User-centered design is an approach which helps you shape your product or service in a form that users need, want and desire. Every consumer group has a certain level of social inertia which is basically a resistance to change their behavior. So don’t try to persuade and talk them into using what you think is a state of the art product. Rather, make it familiar to them, present it as a “this is exactly what I need” kind of product — from their point of view. And here’s how you can do it…

Note: I’m writing about the design in general. It could be website design, website copy, product package, product brochure, facebook ad cover, instagram story or whatever includes visual communication between the seller and the buyer. In further text, I’ll refer to this assembly as a “design”.

It’s not about who you are, it’s about the value you provide

I tend to start almost every project on the wrong note — with the introduction: Hello, We are ____ and we love ____. Then I remember that whoever found this piece of design was looking for something else. Something of their own interest. So restrain yourself from writing about your awesomeness, and focus on the target customers’ needs (except if you’re writing a recruiting copy, then bring out the bean bags and free snack).

The gap

Creating a product is hard. It takes time, money and effort. Going through the process of creating it, you get emotionally attached. So it is natural to market it as the best product ever. Because it is yours and you believe so. But unfortunately, you’ll have to do better than that to persuade the customer to buy it.

Any business is a relationship between the seller and the buyer. It has two sides involved, each with their own point of view. It is a give & take relationship. Not give & receive, because you don’t want to receive just anything, you have a specific prize on your mind. In order for a relationship to work properly, each side should clearly communicate what they give and what they want to take in return. This way, the expectations are met for both sides, and the relationship (business) will grow.

Communication via design

The design is a medium between the seller and the buyer. And it should be used to visually communicate between two parties, close the gap and seal this give & take relationship.


The first step to closing the gap is getting to know the other side. You can’t meet all the people, but you can do a market segmentation and create a persona within the segments you want to tackle. Use a pen and paper and draw that person. Pay attention to the age, education, clothes, haircut, glasses, interests and as many personal details you can think of. Now, take a look at the person on the paper and figure out which one of your friends reminds you the most of it. It is important to visualize somebody you know personally because this will help you understand how does the customer think and what does he want. Better yet, you could do an A/B test with that person, before you roll-out your design.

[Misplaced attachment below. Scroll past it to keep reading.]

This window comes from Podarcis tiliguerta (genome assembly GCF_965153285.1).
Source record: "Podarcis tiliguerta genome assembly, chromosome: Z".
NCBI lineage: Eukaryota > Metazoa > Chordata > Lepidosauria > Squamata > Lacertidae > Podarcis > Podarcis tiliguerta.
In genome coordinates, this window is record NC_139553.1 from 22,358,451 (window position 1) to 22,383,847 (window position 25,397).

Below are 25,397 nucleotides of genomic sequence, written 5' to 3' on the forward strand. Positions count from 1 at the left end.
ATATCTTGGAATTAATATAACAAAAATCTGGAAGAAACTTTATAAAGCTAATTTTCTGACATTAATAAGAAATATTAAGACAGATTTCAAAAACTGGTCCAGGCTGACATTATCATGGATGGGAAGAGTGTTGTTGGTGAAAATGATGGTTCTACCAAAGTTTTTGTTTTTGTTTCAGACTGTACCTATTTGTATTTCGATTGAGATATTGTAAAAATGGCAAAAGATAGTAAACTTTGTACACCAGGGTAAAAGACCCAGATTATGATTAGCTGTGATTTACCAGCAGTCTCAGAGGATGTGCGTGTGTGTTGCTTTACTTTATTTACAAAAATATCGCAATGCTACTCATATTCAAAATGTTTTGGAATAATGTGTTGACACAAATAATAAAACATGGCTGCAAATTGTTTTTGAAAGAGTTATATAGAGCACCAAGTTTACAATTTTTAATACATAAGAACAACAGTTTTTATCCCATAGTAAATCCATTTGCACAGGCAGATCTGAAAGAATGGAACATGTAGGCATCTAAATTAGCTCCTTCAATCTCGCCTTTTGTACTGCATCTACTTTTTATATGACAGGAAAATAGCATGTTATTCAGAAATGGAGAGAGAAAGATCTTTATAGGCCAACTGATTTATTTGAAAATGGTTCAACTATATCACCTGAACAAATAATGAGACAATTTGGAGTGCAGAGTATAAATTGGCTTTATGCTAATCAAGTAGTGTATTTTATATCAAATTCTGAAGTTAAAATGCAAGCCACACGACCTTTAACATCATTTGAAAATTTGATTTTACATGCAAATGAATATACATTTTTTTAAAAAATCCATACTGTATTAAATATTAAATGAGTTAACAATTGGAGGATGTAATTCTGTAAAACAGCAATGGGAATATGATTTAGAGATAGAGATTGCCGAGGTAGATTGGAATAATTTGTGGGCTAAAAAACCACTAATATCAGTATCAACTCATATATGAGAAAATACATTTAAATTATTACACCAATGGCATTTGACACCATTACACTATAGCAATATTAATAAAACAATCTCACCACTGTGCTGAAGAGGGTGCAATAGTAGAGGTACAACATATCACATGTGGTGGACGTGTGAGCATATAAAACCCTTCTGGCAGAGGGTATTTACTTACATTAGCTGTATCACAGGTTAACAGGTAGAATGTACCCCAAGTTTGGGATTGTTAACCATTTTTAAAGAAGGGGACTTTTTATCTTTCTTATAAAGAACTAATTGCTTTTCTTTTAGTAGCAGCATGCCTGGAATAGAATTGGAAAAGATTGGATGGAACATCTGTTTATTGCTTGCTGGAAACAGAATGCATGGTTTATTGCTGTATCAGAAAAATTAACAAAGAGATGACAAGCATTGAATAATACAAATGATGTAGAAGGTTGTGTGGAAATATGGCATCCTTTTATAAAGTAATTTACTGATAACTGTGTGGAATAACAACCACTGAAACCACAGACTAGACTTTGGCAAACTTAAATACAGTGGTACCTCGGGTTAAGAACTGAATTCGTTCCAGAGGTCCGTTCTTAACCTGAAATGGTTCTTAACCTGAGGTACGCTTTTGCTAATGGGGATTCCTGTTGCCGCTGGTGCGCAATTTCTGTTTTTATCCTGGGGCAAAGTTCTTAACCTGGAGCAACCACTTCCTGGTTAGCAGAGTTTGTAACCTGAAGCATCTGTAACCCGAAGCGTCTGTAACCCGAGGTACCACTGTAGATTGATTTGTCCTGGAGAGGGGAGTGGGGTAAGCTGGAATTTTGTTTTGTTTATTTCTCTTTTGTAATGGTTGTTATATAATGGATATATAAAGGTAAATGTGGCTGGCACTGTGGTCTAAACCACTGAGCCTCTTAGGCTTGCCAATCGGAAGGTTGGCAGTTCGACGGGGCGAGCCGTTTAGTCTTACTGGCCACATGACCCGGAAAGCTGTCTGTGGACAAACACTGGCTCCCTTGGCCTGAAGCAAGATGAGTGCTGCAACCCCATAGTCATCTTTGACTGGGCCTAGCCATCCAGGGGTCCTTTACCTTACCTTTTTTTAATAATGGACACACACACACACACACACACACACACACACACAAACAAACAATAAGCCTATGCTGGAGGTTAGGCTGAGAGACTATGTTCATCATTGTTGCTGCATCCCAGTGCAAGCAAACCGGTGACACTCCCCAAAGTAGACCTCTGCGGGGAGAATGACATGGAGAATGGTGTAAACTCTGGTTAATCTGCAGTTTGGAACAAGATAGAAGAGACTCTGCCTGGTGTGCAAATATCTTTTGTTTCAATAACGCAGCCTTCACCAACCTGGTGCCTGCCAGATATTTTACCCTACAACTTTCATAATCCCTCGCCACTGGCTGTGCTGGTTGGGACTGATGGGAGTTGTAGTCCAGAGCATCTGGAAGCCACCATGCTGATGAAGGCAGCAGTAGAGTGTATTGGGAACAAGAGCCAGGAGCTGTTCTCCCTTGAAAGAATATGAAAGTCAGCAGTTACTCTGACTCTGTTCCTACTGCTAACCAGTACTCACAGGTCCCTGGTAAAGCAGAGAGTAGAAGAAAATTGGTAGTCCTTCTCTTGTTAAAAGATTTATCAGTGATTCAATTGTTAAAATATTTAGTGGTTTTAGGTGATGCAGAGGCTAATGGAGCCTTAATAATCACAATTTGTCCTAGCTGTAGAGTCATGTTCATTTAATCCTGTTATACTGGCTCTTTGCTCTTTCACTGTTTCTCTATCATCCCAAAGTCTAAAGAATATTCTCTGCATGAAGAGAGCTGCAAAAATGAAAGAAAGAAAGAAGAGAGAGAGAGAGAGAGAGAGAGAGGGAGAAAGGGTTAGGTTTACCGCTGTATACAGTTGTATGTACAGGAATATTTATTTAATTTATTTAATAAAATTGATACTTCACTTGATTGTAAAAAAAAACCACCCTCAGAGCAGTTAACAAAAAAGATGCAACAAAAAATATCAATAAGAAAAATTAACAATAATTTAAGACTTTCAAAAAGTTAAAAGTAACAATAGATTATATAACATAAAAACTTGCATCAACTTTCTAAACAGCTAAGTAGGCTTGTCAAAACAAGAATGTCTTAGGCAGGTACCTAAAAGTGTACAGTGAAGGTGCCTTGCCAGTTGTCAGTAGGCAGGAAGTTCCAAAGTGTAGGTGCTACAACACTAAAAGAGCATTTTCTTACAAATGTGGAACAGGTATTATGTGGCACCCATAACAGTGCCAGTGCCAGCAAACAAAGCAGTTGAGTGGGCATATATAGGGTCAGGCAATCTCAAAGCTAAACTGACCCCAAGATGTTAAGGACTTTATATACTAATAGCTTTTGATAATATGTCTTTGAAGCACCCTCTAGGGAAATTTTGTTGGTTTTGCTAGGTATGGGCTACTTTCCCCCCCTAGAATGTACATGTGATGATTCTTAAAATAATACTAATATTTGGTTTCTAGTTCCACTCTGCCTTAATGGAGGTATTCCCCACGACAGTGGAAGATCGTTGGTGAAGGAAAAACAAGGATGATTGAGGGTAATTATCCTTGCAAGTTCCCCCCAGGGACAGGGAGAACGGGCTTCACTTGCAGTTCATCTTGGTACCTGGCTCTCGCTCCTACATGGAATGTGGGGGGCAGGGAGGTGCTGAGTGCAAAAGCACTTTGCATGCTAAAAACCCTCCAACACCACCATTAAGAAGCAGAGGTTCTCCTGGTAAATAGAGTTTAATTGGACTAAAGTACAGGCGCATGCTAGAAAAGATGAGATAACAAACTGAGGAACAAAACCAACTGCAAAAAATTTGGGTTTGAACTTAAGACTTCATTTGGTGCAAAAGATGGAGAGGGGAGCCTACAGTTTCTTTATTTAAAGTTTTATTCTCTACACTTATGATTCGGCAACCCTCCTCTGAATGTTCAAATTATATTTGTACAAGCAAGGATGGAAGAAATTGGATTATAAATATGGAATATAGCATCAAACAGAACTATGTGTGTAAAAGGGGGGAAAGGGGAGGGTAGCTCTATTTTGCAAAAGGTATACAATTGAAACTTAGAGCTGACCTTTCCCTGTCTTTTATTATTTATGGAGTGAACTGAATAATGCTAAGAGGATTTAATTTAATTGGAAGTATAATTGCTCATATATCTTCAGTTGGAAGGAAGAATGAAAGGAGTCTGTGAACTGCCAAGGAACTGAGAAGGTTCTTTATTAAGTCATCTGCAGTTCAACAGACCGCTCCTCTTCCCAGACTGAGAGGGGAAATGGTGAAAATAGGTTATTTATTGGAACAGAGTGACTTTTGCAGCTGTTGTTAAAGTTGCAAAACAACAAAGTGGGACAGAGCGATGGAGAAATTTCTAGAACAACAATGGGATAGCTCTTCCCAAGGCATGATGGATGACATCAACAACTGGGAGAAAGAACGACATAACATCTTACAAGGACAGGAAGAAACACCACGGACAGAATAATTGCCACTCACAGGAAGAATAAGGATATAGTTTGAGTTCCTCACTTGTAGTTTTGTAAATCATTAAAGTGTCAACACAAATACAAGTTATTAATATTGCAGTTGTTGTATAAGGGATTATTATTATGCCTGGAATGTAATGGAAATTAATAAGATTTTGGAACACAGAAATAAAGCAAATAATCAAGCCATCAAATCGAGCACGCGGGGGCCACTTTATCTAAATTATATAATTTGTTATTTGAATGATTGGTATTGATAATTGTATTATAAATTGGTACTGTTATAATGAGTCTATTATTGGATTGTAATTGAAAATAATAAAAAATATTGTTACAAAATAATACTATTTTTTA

Get to know your customers

Buyers perspective

When you introduce your design, almost every person goes through this steps:

  1. Notices the package
  2. Asks “what is it?”
  3. Wonders “Why should I care?”
  4. Wants to be persuaded
  5. Needs proof [1]

Make sure your design answers these questions. Especially number 3. Communicating their benefit should be your top priority.

Your offer and x-factor

Communication via design can be very effective. No wonder there’s a whole industry behind the design business. It gives you a way to win people’s hearts only by using words and colors (if used with care and attention).

Buying decisions often come from our subconscious, emotions and gut feeling. And brand is all about the gut feeling. If the buyer feels positive about your product, you’ve done the job right. And positive feelings will appear if you solve their problems and improve their lives. This is what your design should say loud and clear. Here is one way to do it…

Word game

I like to play a word game where I lay down five categories, and assign feelings and states in which I want my clients to be in after interaction with the design.

  1. Culture / What is the company culture?

e.g. Responsible, professional, informal, friendly, competent…

2. Voice / What tone and voice do we want to have?

e.g. Personal, charming, trustworthy, caring…

3. Benefit / How will the client feel about the benefits we provide?

e.g. At ease, relaxed, confident…

4. Value / What value do we provide to the client?

e.g. Effortless, worry-free service, reliability…

5. X-Factor / What makes you an unmatched service compared to the competition?

e.g. Available 24/7, organic, eco-friendly, traditional…

It takes some time to think of the words you want to describe your design. But as you go, pile them up and identify similar groups. Then extract three or four keywords that you think are the most important. Those words best describe your product and emotions you want your customers to feel. In the end, it the design doesn’t speak those keywords, go back to the drawing board.

Having done all these steps, designing will be much easier, since you know who are you designing it for, and how do you want your customers to feel. This makes it so much easier. And this is the power of user-centered design — chances to hit the sweet spot with your clients is much higher. Spend your 80 cents of a dollar for the preparation, and it will certainly pay off in the long run.

Extra points

Use emotional triggers of colors in your design to gain some extra points.

Reading material

Here are some books I would highly recommend, regarding the product design and the psychology of design.

[1] — The Brand Gap: How to Bridge the Distance Between Business Strategy and Design, Marty Neumeier

[2] — Confessions of an Advertising Man, David Ogilvy

[3] — The Design of Everyday Things, Donald Norman

Originally published at HackerNoon.